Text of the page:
FIG. 15 illustrates one embodiment of a depth 278 that corresponds to a muscle depth. In various embodiments, the depth 278 can correspond to any tissue, tissue layer, skin, dermis, fat, SMAS, muscle, or other tissue. In some embodiments, different types of tissue are treated to provide synergistic effects, thus optimizing clinical results. In another embodiment, the emitter-receiver module has an offset distance 270 for a treatment at a depth 278 of about 3.0 mm below the surface 501. In various embodiments, this offset distance may be varied such that the transducer 280 can emit energy to a desired depth 278 below a surface 501. In various embodiments, in a treatment mode, bursts of acoustic energy from the transducer 280 can create a linear sequence of individual thermal lesions 550. In one embodiment the individual thermal lesions 550 are discrete. In one embodiment the individual thermal lesions 550 are overlapping. In various embodiments, the transducer 280 can image to a depth roughly between 1 and 100 mm. In one embodiment, the transducer imaging depth can be approximately 20 mm. In one embodiment, the transducer 280 can treat to a depth of between about zero (0) to 25 mm. In one embodiment, the transducer treatment depth can be approximately 4.5 mm.

In any of the embodiments described herein, the transducer treatment depth can be approximately 0.5 mm, 1 mm, 1.5 mm, 2 mm, 3 mm, 4 mm, 4.5 mm, 5 mm, 6 mm, 10 mm 15 mm, 20 mm, 25 mm, or any other depth in the range of 0-100 mm. Varied depth treatment, including treatment of the same tissue at different depths or treatment of different tissues, can increase clinical results by providing synergistic effects.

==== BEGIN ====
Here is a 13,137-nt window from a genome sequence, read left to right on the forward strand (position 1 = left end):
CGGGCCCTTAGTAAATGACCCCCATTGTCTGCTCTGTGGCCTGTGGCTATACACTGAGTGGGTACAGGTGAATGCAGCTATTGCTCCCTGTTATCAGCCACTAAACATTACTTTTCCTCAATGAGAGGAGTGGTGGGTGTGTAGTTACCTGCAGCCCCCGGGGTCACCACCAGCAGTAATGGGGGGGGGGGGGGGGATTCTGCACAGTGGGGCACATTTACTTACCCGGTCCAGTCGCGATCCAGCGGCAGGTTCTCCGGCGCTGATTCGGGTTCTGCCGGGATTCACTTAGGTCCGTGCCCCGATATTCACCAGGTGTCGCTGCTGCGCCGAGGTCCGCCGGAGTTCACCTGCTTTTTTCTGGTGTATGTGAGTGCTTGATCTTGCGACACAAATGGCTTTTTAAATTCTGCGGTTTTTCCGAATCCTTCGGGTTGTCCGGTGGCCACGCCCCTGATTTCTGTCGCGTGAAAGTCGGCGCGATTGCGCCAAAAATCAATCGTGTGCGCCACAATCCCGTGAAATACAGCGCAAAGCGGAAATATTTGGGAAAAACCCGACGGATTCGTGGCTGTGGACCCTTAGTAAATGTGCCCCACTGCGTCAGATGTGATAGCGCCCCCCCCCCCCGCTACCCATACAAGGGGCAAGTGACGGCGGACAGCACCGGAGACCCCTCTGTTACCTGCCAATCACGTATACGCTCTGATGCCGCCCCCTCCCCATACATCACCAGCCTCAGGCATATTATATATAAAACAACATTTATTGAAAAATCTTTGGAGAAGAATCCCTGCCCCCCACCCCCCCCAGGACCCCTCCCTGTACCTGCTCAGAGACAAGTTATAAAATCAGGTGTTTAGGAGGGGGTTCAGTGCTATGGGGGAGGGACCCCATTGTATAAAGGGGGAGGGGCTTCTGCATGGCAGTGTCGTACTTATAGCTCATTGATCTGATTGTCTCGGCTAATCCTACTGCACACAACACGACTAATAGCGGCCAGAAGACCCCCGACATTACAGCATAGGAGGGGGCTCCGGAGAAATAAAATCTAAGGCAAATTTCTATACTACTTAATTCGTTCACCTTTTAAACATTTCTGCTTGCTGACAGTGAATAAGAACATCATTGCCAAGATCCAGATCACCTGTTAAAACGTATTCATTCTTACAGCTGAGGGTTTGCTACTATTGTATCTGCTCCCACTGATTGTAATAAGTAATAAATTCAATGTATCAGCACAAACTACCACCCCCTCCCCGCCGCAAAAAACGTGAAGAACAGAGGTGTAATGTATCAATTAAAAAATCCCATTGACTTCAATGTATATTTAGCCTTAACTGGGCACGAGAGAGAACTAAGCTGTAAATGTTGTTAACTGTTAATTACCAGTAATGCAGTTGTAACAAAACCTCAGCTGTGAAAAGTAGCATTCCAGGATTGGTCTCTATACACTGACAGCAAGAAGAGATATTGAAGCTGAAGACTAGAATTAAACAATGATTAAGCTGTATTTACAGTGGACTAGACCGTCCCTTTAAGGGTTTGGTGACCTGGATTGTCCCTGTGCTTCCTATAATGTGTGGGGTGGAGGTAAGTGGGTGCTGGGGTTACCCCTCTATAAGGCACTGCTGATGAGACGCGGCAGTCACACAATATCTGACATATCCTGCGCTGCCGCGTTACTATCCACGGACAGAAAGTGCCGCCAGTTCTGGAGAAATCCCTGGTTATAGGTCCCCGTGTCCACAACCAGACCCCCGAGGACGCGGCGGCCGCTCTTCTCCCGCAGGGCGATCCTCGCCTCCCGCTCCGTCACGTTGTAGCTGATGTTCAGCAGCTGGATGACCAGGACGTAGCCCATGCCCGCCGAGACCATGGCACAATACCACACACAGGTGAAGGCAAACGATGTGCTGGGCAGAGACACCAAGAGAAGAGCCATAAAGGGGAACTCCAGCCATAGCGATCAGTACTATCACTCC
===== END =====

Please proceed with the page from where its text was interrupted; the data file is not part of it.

In various embodiments of the present invention, a transducer 280 is capable of emitting ultrasound energy for imaging, diagnostics, or treating and combinations thereof. In one embodiment, the transducer 280 is configured to emit ultrasound energy at a specific depth in a region of interest to target a region of interest of a specific tissue such as a corrugator supercilii muscle as described below. In this embodiment, the transducer 280 may be capable of emitting unfocused or defocused ultrasound energy over a wide area of the region of interest 65 for treatment purposes (see FIGS. 12 and 22). In one embodiment, the emitter-receiver module 200 contains a transducer 280 that can image and treat a region of tissue up to 25 mm long and can image a depth of up to 8 millimeters. Treatment occurs along a line less than or equal to the transducer's active length, which is indicated in one embodiment by guide marks (not illustrated here) on the sides of the emitter-receiver module 200 near a acoustically transparent member 230 along the surface adjacent to the patient's skin. In one embodiment, a marked guide at the front tip of the transducer 280 represents the center of the treatment line. In one embodiment of a treatment mode, bursts of sound energy create a linear sequence of individual cosmetic treatment zones. In some embodiments, the cosmetic treatment zones are thermal coagulation zones. In one embodiment the individual thermal coagulation zones are discrete. In one embodiment the individual thermal coagulation zones are overlapping. A label (not illustrated here) may be applied or etched on a side or top surface of the emitter-receiver module 200 to provide the transducer 280 type, expiration date, and other information. In one embodiment, an emitter-receiver module 200 can be configured with a label for tracking the type transducer 280 used, treatment frequency and treatment depth, a unique serial number, a part number, and date of manufacture. In one embodiment, the emitter-receiver modules 200 are disposable. In one embodiment, the system tracks use of the emitter-receiver modules 200 in order to determine the remaining life of the emitter-receiver module 200 as transducer life diminishes over time and/or usage. Once a transducer 280 has diminished capacity, the emitter-receiver module 200 may work less effectively in performing its functions. In one embodiment, the emitter-receiver module 200 or controller 300 will track usage and prevent additional usage of an emitter-receiver module 200 beyond a recommended usage life in order to preserve the safety and effectiveness of the device. This safety feature can be configured based on test data.